1. ExpectationsFrom a distance Mount Fuji looks like this.
Close up it looks more like the surface of Mars.
It's a cold, desolate mountain that's prone to extreme weather. A round trip hike on Mount Fuji (from the 5th station) usually takes about 12 hours. It can be depressing to look at dust and rocks for this long.
2. Altitude SicknessHumans commonly experience altitude sickness above 2,400 metres (8,000 feet). The peak of Mount Fuji is at an altitude of 3,776 meters (12,389 feet).
Most people who climb Fuji-san experience some degree of altitude sickness. It's sometimes the fittest people who are worst hit.
Altitude sickness is caused by low air pressure. It's made worse by exercise (climbing slowly is recommended). Symptoms vary greatly by person. They may include headache, fatigue, stomach illness, dizziness, nosebleed and swelling of extremities. The only solid cure is to descend the mountain. Many people are unable to finish the climb. This usually means crawling back to the 5th station and waiting hours for your friends.
3. The Line to ClimbTour groups can be annoying. Doubly so when you're climbing a narrow mountain path. Each year, around 300,000 people climb Mount Fuji in the 62 days of the official season. That's about 5,000 climbers a day.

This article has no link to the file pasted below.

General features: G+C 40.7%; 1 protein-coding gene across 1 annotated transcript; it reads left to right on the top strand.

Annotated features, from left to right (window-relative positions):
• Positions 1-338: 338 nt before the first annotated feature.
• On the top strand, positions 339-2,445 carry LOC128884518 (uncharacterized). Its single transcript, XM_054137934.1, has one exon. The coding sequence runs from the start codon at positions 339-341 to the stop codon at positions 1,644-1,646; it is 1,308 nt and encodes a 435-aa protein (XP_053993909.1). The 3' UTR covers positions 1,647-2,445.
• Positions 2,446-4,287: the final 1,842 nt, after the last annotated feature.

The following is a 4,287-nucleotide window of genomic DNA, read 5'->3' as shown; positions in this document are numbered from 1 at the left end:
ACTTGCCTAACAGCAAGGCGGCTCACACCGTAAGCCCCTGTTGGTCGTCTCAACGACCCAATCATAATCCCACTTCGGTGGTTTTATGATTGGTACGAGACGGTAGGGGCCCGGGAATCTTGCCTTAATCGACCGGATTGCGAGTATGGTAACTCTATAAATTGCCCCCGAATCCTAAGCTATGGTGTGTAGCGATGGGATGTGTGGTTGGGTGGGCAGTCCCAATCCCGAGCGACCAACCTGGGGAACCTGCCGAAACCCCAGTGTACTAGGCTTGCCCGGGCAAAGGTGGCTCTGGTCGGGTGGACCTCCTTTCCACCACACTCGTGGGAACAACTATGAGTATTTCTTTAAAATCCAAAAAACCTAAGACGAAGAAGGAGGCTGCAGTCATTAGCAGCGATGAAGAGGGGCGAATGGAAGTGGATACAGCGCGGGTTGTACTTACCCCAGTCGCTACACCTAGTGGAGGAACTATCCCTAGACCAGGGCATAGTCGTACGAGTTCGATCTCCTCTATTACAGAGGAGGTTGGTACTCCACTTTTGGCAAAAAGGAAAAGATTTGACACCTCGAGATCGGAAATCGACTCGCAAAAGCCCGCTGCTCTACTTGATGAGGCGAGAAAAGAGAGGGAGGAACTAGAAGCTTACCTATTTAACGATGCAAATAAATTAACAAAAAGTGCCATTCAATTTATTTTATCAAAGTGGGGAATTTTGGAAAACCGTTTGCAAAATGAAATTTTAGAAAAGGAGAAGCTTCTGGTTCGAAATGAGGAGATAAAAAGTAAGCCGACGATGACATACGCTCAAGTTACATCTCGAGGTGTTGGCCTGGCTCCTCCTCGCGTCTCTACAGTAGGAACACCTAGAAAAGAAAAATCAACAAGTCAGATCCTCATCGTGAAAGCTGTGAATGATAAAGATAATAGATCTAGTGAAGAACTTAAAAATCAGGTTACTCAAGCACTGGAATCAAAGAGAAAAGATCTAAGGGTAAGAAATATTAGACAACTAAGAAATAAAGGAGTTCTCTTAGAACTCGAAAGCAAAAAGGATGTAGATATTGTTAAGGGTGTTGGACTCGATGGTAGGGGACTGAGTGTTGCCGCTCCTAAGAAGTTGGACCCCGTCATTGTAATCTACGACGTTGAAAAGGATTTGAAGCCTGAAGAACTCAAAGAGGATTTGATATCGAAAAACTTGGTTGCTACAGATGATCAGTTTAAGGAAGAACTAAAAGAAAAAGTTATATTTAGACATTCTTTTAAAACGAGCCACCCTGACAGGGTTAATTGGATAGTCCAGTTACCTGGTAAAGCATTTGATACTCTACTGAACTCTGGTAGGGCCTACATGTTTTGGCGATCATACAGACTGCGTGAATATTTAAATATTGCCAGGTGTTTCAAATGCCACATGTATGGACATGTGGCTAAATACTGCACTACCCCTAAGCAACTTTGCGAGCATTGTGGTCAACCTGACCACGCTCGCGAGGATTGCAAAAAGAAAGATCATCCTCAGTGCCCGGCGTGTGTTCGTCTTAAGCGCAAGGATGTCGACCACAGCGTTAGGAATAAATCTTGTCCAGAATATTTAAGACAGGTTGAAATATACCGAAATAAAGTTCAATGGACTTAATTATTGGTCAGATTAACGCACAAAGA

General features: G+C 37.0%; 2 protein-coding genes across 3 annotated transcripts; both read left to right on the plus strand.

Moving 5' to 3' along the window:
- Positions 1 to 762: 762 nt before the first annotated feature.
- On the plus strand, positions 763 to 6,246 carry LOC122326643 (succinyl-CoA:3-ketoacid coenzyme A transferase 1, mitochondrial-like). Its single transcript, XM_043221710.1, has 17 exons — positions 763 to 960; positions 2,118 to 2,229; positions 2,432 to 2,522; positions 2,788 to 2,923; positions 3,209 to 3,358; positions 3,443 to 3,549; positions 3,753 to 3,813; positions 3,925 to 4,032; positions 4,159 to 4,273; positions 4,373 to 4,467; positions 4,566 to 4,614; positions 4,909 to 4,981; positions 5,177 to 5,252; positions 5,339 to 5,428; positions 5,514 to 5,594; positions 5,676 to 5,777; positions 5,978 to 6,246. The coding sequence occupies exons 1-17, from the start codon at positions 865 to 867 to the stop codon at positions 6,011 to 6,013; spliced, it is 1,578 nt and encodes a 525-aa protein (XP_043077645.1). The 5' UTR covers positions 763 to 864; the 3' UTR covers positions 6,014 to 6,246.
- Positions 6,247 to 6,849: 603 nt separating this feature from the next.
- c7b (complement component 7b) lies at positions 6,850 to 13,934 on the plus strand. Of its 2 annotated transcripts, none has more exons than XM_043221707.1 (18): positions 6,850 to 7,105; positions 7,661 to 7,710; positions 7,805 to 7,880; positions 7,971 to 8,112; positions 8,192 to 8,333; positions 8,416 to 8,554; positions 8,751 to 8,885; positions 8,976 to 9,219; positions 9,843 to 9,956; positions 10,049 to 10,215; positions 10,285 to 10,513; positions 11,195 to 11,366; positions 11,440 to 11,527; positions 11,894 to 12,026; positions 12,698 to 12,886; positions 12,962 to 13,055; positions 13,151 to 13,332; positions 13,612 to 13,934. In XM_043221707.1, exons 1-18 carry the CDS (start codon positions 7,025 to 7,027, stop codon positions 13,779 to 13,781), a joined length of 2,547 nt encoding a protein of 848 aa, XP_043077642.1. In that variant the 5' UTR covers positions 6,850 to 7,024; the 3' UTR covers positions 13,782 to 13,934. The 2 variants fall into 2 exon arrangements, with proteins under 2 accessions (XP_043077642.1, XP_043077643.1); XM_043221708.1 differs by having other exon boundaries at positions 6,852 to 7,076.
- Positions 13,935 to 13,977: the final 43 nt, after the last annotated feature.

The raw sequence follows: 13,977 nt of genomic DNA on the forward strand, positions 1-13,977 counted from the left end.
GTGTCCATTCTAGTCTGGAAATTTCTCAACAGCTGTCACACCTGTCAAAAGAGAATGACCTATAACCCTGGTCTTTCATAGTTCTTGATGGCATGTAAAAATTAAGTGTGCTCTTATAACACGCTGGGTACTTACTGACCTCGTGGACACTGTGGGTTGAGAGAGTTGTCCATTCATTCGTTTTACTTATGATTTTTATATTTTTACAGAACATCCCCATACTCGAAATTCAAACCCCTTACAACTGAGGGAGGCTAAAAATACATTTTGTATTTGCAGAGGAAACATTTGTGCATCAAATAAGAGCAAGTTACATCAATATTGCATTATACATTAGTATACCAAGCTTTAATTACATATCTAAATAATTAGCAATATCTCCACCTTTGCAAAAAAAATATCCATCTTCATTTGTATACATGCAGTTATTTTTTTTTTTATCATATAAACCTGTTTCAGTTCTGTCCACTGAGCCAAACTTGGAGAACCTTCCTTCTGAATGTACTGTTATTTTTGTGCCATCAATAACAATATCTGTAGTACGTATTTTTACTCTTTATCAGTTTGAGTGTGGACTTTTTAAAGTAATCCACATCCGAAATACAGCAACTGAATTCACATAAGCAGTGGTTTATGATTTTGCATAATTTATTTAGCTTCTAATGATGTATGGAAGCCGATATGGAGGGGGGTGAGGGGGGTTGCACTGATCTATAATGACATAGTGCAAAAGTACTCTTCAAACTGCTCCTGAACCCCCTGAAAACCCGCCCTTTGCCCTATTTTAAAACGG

You'd expect to have plenty of space and freedom on a big mountain. In the case of Mount Fuji you'll find yourself waiting in line as bottlenecks occur on the trail.
Mount Fuji is usually climbed at night to see the sunrise. The reward for the climb is an unparalleled view of Japan's sunrise. The sunrise is best viewed with a crowd of cold, tired, altitude sick tour groups.
4. Lack of Thrilling DangerIn 663, some anonymous monk was the first man to climb Fuji-san. He braved bears, rock slides and the unknown to spend some time with the mountain. For most of history, climbing Fuji-san was a dangerous challenge. It was human versus nature.
These days, most of the risks have been taken away and replaced with modern conveniences. There's even a vending machine at the summit.
5. PricesThe price of everything on the trail goes up in proportion to altitude. It makes sense, they have to drag everything up the mountain on special tractors.
For example, lodging on the mountain can be as cheap as 5000 yen. Sounds like a great deal, except when you realize it's like this.
6. Achievement Versus EnjoymentAnyone who tells you that climbing Mount Fuji is fun is lying (although the occasional madman or madwoman enjoys it). However, bad experiences often seem much better in retrospect.
For many people, climbing Japan's most famous volcano is a personal challenge that's worth a little suffering. If you're lucky you might just get that perfect introspective moment at the peak that makes it all worthwhile.
You'll also bond with your climbing pals.